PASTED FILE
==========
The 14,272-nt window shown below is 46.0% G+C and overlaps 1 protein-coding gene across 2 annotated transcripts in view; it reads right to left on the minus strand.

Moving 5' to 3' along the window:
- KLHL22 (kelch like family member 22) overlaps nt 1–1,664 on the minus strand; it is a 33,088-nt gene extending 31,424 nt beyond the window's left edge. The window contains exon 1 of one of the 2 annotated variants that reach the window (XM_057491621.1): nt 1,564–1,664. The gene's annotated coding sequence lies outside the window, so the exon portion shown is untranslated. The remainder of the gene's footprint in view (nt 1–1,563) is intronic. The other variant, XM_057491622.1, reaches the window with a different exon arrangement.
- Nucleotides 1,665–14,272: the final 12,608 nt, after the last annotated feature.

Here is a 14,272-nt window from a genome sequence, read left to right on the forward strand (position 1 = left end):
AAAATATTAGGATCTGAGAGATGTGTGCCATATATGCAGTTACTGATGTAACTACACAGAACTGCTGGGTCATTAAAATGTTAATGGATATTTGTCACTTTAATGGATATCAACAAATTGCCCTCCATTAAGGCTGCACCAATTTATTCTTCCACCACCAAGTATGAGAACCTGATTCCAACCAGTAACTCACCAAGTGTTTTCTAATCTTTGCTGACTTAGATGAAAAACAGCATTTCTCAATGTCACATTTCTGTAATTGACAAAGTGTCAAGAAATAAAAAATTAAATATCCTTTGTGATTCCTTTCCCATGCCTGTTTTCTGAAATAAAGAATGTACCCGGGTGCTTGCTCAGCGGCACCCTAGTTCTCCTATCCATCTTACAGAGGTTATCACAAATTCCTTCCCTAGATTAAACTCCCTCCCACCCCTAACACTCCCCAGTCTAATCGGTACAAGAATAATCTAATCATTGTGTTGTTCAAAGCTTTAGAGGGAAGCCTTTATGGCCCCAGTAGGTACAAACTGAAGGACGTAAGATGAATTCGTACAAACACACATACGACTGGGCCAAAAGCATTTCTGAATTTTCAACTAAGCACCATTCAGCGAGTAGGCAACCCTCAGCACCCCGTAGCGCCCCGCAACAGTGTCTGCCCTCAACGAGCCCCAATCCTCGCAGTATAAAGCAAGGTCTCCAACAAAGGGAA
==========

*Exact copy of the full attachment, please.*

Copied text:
The 14,272-nt window shown below is 46.0% G+C and overlaps 1 protein-coding gene across 2 annotated transcripts in view; it reads right to left on the minus strand.

Moving 5' to 3' along the window:
- KLHL22 (kelch like family member 22) overlaps nt 1–1,664 on the minus strand; it is a 33,088-nt gene extending 31,424 nt beyond the window's left edge. The window contains exon 1 of one of the 2 annotated variants that reach the window (XM_057491621.1): nt 1,564–1,664. The gene's annotated coding sequence lies outside the window, so the exon portion shown is untranslated. The remainder of the gene's footprint in view (nt 1–1,563) is intronic. The other variant, XM_057491622.1, reaches the window with a different exon arrangement.
- Nucleotides 1,665–14,272: the final 12,608 nt, after the last annotated feature.

Here is a 14,272-nt window from a genome sequence, read left to right on the forward strand (position 1 = left end):
AAAATATTAGGATCTGAGAGATGTGTGCCATATATGCAGTTACTGATGTAACTACACAGAACTGCTGGGTCATTAAAATGTTAATGGATATTTGTCACTTTAATGGATATCAACAAATTGCCCTCCATTAAGGCTGCACCAATTTATTCTTCCACCACCAAGTATGAGAACCTGATTCCAACCAGTAACTCACCAAGTGTTTTCTAATCTTTGCTGACTTAGATGAAAAACAGCATTTCTCAATGTCACATTTCTGTAATTGACAAAGTGTCAAGAAATAAAAAATTAAATATCCTTTGTGATTCCTTTCCCATGCCTGTTTTCTGAAATAAAGAATGTACCCGGGTGCTTGCTCAGCGGCACCCTAGTTCTCCTATCCATCTTACAGAGGTTATCACAAATTCCTTCCCTAGATTAAACTCCCTCCCACCCCTAACACTCCCCAGTCTAATCGGTACAAGAATAATCTAATCATTGTGTTGTTCAAAGCTTTAGAGGGAAGCCTTTATGGCCCCAGTAGGTACAAACTGAAGGACGTAAGATGAATTCGTACAAACACACATACGACTGGGCCAAAAGCATTTCTGAATTTTCAACTAAGCACCATTCAGCGAGTAGGCAACCCTCAGCACCCCGTAGCGCCCCGCAACAGTGTCTGCCCTCAACGAGCCCCAATCCTCGCAGTATAAAGCAAGGTCTCCAACAAAGGGAA